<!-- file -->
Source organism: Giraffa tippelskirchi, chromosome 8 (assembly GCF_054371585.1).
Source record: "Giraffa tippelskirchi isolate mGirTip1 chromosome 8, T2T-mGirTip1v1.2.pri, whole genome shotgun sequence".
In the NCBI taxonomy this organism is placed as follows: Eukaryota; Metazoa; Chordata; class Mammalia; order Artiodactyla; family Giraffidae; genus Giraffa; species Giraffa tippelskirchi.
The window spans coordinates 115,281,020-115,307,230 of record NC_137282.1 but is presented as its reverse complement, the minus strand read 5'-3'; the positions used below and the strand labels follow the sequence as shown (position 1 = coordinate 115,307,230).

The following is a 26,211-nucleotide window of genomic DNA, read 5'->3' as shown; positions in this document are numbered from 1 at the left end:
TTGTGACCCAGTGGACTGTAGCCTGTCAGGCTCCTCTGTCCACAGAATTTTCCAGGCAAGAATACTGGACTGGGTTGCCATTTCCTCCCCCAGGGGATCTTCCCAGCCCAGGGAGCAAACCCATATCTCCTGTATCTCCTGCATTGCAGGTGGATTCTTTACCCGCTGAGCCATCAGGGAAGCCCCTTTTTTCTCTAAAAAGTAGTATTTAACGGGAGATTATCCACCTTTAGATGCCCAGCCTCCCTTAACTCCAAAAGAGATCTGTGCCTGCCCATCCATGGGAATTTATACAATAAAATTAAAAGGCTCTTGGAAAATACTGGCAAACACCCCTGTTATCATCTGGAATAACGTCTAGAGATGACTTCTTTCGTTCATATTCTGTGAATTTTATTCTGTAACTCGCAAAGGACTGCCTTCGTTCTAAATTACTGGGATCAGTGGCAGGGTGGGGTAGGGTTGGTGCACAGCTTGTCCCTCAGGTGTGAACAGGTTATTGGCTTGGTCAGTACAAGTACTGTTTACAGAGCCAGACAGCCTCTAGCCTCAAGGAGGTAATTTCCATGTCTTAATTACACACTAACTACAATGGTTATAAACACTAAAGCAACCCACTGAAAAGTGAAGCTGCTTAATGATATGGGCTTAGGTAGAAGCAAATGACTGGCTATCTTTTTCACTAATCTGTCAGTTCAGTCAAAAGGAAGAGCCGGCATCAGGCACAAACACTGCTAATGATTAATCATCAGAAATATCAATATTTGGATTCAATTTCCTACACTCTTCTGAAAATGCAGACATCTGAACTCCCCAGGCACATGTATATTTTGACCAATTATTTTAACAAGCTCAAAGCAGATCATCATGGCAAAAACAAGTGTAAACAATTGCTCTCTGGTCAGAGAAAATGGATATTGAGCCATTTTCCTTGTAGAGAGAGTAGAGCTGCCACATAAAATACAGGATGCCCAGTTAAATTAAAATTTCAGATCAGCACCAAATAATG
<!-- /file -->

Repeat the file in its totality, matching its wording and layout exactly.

Source organism: Giraffa tippelskirchi, chromosome 8 (assembly GCF_054371585.1).
Source record: "Giraffa tippelskirchi isolate mGirTip1 chromosome 8, T2T-mGirTip1v1.2.pri, whole genome shotgun sequence".
In the NCBI taxonomy this organism is placed as follows: Eukaryota; Metazoa; Chordata; class Mammalia; order Artiodactyla; family Giraffidae; genus Giraffa; species Giraffa tippelskirchi.
The window spans coordinates 115,281,020-115,307,230 of record NC_137282.1 but is presented as its reverse complement, the minus strand read 5'-3'; the positions used below and the strand labels follow the sequence as shown (position 1 = coordinate 115,307,230).

The following is a 26,211-nucleotide window of genomic DNA, read 5'->3' as shown; positions in this document are numbered from 1 at the left end:
TTGTGACCCAGTGGACTGTAGCCTGTCAGGCTCCTCTGTCCACAGAATTTTCCAGGCAAGAATACTGGACTGGGTTGCCATTTCCTCCCCCAGGGGATCTTCCCAGCCCAGGGAGCAAACCCATATCTCCTGTATCTCCTGCATTGCAGGTGGATTCTTTACCCGCTGAGCCATCAGGGAAGCCCCTTTTTTCTCTAAAAAGTAGTATTTAACGGGAGATTATCCACCTTTAGATGCCCAGCCTCCCTTAACTCCAAAAGAGATCTGTGCCTGCCCATCCATGGGAATTTATACAATAAAATTAAAAGGCTCTTGGAAAATACTGGCAAACACCCCTGTTATCATCTGGAATAACGTCTAGAGATGACTTCTTTCGTTCATATTCTGTGAATTTTATTCTGTAACTCGCAAAGGACTGCCTTCGTTCTAAATTACTGGGATCAGTGGCAGGGTGGGGTAGGGTTGGTGCACAGCTTGTCCCTCAGGTGTGAACAGGTTATTGGCTTGGTCAGTACAAGTACTGTTTACAGAGCCAGACAGCCTCTAGCCTCAAGGAGGTAATTTCCATGTCTTAATTACACACTAACTACAATGGTTATAAACACTAAAGCAACCCACTGAAAAGTGAAGCTGCTTAATGATATGGGCTTAGGTAGAAGCAAATGACTGGCTATCTTTTTCACTAATCTGTCAGTTCAGTCAAAAGGAAGAGCCGGCATCAGGCACAAACACTGCTAATGATTAATCATCAGAAATATCAATATTTGGATTCAATTTCCTACACTCTTCTGAAAATGCAGACATCTGAACTCCCCAGGCACATGTATATTTTGACCAATTATTTTAACAAGCTCAAAGCAGATCATCATGGCAAAAACAAGTGTAAACAATTGCTCTCTGGTCAGAGAAAATGGATATTGAGCCATTTTCCTTGTAGAGAGAGTAGAGCTGCCACATAAAATACAGGATGCCCAGTTAAATTAAAATTTCAGATCAGCACCAAATAATG